February 27, 2008, Washington, DC — Undeterred by President Bush and Senator John McCain proudly pointing to progress in Iraq, Congressional Democrats are trying to mount new lines of attack against the administration’s war policies.
In a shift from last year’s failed legislative efforts to force a reduction of troops, the Democrats’ new approach is aimed primarily at framing the issue for the November elections by focusing on the financial cost of military operations and on the war’s implications for the nation’s troubled economy.
With the fifth anniversary of the war fast approaching, the Democrats, citing testimony by the Pentagon’s own commanders, are also emphasizing the strain on the armed forces. In addition the Democrats contend that the war against terrorism should be waged primarily in Afghanistan and Pakistan, not Iraq.
The change in tactics by the Democrats is one of necessity. The closest they came last year to forcing the administration to alter its war plans was in September, when they mustered 56 votes — 4 short of the 60 they needed — to advance legislation that would have required troops to be given as much time back in the United States as they spent overseas before being redeployed.
The Democratic presidential candidates have seized on the Pentagon’s announcement that when the troop escalation ends in July, there will still be 8,000 more soldiers in Iraq than when the so-called surge started because some support units will remain.
And on Monday a coalition of Democratic advocacy groups, with support from John Edwards, who ended his bid for the Democratic presidential nomination, announced a $20 million public awareness campaign to highlight “the crushing cost of the war.”
“We have to send a message here,” said Senator Jack Reed of Rhode Island, a West Point graduate and former Army paratrooper who has emerged as one of the Democrats’ most authoritative voices on the war.
“We have to have a long-term sustainable strategy; 140,000 troops is not sustainable in the longer term,” he said.
While they sought to focus last year on the all-consuming chaos in Iraq, Democrats now acknowledge that there have been recent security gains. But they say those gains may prove temporary, that political progress has been too slow and that given domestic concerns, the human and financial cost is just too steep.
Republicans, including the Senate minority leader, Mitch McConnell of Kentucky, say they are happy to spend a few days talking about Iraq.
“We welcome a discussion,” Mr. McConnell said Tuesday, “which would give us a chance to talk about the extraordinary progress that has been made in Iraq over the last six months, not only on the military side but also with civilian reconciliation beginning to finally take hold.”
The war issue had faded from focus on Capitol Hill early this year as lawmakers spent the first weeks of the term negotiating an economic stimulus package. But it came gusting back onto the Senate floor on Tuesday with debate over two bills sponsored by Senator Russ Feingold, Democrat of Wisconsin.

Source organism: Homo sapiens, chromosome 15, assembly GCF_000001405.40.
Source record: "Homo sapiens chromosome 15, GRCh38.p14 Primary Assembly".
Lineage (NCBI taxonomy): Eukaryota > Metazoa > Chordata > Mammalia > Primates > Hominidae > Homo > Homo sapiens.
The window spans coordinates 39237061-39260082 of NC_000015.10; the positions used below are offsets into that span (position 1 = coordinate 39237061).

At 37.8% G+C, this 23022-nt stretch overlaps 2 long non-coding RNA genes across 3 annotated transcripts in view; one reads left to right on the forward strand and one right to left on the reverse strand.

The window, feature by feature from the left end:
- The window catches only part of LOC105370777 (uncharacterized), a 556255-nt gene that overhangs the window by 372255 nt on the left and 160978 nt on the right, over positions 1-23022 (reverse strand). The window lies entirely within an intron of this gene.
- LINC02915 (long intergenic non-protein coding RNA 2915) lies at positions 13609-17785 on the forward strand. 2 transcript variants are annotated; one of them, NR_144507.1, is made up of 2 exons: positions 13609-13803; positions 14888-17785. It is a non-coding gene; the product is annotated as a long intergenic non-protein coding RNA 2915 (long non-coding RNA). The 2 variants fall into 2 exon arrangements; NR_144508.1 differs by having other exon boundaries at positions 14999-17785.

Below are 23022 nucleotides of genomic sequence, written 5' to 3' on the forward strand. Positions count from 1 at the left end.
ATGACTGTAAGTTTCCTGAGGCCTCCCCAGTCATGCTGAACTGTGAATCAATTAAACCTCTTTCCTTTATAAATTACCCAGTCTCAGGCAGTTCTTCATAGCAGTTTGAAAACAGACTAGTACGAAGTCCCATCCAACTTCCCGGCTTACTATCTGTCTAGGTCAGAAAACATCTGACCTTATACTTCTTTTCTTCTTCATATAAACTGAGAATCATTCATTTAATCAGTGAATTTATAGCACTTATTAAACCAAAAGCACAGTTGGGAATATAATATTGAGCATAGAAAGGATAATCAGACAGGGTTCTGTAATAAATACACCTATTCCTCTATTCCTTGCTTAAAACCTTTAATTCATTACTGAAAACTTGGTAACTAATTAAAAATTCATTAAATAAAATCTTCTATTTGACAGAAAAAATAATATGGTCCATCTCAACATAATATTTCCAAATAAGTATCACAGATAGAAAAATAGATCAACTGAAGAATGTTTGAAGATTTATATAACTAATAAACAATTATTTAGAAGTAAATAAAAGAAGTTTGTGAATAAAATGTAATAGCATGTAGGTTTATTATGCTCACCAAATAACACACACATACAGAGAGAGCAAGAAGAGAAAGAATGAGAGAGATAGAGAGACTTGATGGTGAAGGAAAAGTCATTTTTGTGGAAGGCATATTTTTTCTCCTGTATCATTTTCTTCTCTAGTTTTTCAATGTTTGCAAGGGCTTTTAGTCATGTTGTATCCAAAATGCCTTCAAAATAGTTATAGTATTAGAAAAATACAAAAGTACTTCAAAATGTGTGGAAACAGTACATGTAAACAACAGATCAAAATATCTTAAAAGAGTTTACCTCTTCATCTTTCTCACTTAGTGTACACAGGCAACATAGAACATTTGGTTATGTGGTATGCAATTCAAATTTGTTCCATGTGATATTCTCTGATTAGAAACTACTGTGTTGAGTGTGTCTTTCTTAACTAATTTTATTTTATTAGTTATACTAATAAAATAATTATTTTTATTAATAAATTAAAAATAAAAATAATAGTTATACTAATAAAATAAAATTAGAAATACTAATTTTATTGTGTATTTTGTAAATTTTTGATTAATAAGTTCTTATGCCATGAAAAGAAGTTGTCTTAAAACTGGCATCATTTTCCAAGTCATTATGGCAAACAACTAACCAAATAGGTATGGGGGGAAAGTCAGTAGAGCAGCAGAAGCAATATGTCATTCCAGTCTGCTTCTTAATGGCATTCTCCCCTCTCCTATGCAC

The first bill would restrict the financing of military operations to fighting terrorism, protecting American troops and training Iraqi forces. The second would give the Bush administration 60 days to report to Congress on its global strategy for defeating Al Qaeda and would limit the length of troop deployments.
On war-related measures last year, Republicans repeatedly blocked Democrat-backed bills outright. But on Tuesday, Republicans appeared so confident and so eager to talk about the war that they voted overwhelmingly to bring Mr. Feingold’s first bill up for 30 hours of debate.
That vote was 70 to 24, with 43 Republicans joining 26 Democrats and one independent in favor of debating the bill, while 20 Democrats, 3 Republicans and one independent voted against it.
Mr. Feingold’s bills, which are certain to be defeated, are the first of several efforts by Democrats to press the war issue.
Senators Joseph R. Biden Jr. of Delaware and John Kerry of Massachusetts returned from a trip to Afghanistan and Pakistan warning of a resurgence of Al Qaeda because of the continuing concentration of resources in Iraq.
And on Thursday the Joint Economic Committee, led by Senator Charles E. Schumer, Democrat of New York, will hold a hearing on the costs of the war.
This flurry of largely uncoordinated activity suggests that Democrats will take an aggressive stance ahead of the next report by Gen. David H. Petraeus, the commander in Iraq, who will testify before Congress in early April.
General Petraeus is expected to recommend that the reduction in troop levels now under way be halted for at least a short period, starting in July, to assess the progress that has been made.
Despite the recent military gains, Senator Reed and other Democrats said they were confident that voters remained as weary of the war as ever.
“I think they are beginning to ask themselves questions like, ‘O.K., now that everyone says we have made real progress on the ground, why can’t we start coming out more dramatically?’ ” Mr. Reed said. “And now with the economy becoming such a central issue — $190 billion a year — why are we spending there instead of here?”
The Democrats are also focusing on the strain on the military.
In testimony before the Senate Armed Services Committee on Tuesday, Gen. George W. Casey Jr., the Army chief of staff, said, “The cumulative effects of the last six-plus years at war have left our Army out of balance, consumed by the current fight and unable to do the things we know we need to do to properly sustain our all-volunteer force.”
The majority leader, Senator Harry Reid of Nevada, said Democrats would continue to emphasize the cost of the war.
“We are not going to lose this subject; it’s too important to the American people,” he said. “If this war goes on another year, we will have borrowed a trillion dollars to pay for this war in Iraq.”